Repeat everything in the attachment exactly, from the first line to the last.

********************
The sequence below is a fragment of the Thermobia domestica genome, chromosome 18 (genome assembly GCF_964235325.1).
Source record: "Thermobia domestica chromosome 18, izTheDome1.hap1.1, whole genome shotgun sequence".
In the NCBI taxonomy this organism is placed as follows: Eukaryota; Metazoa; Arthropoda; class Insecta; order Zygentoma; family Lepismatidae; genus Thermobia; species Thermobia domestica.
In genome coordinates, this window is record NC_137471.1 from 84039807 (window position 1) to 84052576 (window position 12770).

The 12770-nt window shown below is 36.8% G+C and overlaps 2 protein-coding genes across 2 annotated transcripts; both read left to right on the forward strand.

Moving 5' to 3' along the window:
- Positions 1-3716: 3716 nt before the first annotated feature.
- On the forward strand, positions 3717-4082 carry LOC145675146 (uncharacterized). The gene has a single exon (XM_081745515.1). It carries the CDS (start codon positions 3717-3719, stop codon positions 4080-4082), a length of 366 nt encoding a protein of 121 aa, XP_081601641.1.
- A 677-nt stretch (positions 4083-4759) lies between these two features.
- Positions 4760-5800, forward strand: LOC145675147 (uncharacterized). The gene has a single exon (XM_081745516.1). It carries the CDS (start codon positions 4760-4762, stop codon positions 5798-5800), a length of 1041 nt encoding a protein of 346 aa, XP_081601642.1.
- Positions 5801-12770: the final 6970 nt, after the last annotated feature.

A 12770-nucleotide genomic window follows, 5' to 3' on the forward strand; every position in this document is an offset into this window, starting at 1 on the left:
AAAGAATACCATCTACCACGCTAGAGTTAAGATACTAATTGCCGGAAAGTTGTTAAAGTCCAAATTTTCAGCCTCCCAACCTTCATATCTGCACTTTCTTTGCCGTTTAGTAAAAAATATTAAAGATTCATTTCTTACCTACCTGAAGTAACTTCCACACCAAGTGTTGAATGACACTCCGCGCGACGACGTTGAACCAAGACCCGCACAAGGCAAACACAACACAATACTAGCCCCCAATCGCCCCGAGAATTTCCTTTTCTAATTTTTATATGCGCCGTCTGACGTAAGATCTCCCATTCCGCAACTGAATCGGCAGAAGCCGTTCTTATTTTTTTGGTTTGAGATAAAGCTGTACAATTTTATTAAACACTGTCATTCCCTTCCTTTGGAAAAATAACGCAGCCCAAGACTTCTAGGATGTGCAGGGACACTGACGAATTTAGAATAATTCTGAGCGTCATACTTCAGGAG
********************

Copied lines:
The sequence below is a fragment of the Thermobia domestica genome, chromosome 18 (genome assembly GCF_964235325.1).
Source record: "Thermobia domestica chromosome 18, izTheDome1.hap1.1, whole genome shotgun sequence".
In the NCBI taxonomy this organism is placed as follows: Eukaryota; Metazoa; Arthropoda; class Insecta; order Zygentoma; family Lepismatidae; genus Thermobia; species Thermobia domestica.
In genome coordinates, this window is record NC_137471.1 from 84039807 (window position 1) to 84052576 (window position 12770).

The 12770-nt window shown below is 36.8% G+C and overlaps 2 protein-coding genes across 2 annotated transcripts; both read left to right on the forward strand.

Moving 5' to 3' along the window:
- Positions 1-3716: 3716 nt before the first annotated feature.
- On the forward strand, positions 3717-4082 carry LOC145675146 (uncharacterized). The gene has a single exon (XM_081745515.1). It carries the CDS (start codon positions 3717-3719, stop codon positions 4080-4082), a length of 366 nt encoding a protein of 121 aa, XP_081601641.1.
- A 677-nt stretch (positions 4083-4759) lies between these two features.
- Positions 4760-5800, forward strand: LOC145675147 (uncharacterized). The gene has a single exon (XM_081745516.1). It carries the CDS (start codon positions 4760-4762, stop codon positions 5798-5800), a length of 1041 nt encoding a protein of 346 aa, XP_081601642.1.
- Positions 5801-12770: the final 6970 nt, after the last annotated feature.

A 12770-nucleotide genomic window follows, 5' to 3' on the forward strand; every position in this document is an offset into this window, starting at 1 on the left:
AAAGAATACCATCTACCACGCTAGAGTTAAGATACTAATTGCCGGAAAGTTGTTAAAGTCCAAATTTTCAGCCTCCCAACCTTCATATCTGCACTTTCTTTGCCGTTTAGTAAAAAATATTAAAGATTCATTTCTTACCTACCTGAAGTAACTTCCACACCAAGTGTTGAATGACACTCCGCGCGACGACGTTGAACCAAGACCCGCACAAGGCAAACACAACACAATACTAGCCCCCAATCGCCCCGAGAATTTCCTTTTCTAATTTTTATATGCGCCGTCTGACGTAAGATCTCCCATTCCGCAACTGAATCGGCAGAAGCCGTTCTTATTTTTTTGGTTTGAGATAAAGCTGTACAATTTTATTAAACACTGTCATTCCCTTCCTTTGGAAAAATAACGCAGCCCAAGACTTCTAGGATGTGCAGGGACACTGACGAATTTAGAATAATTCTGAGCGTCATACTTCAGGAG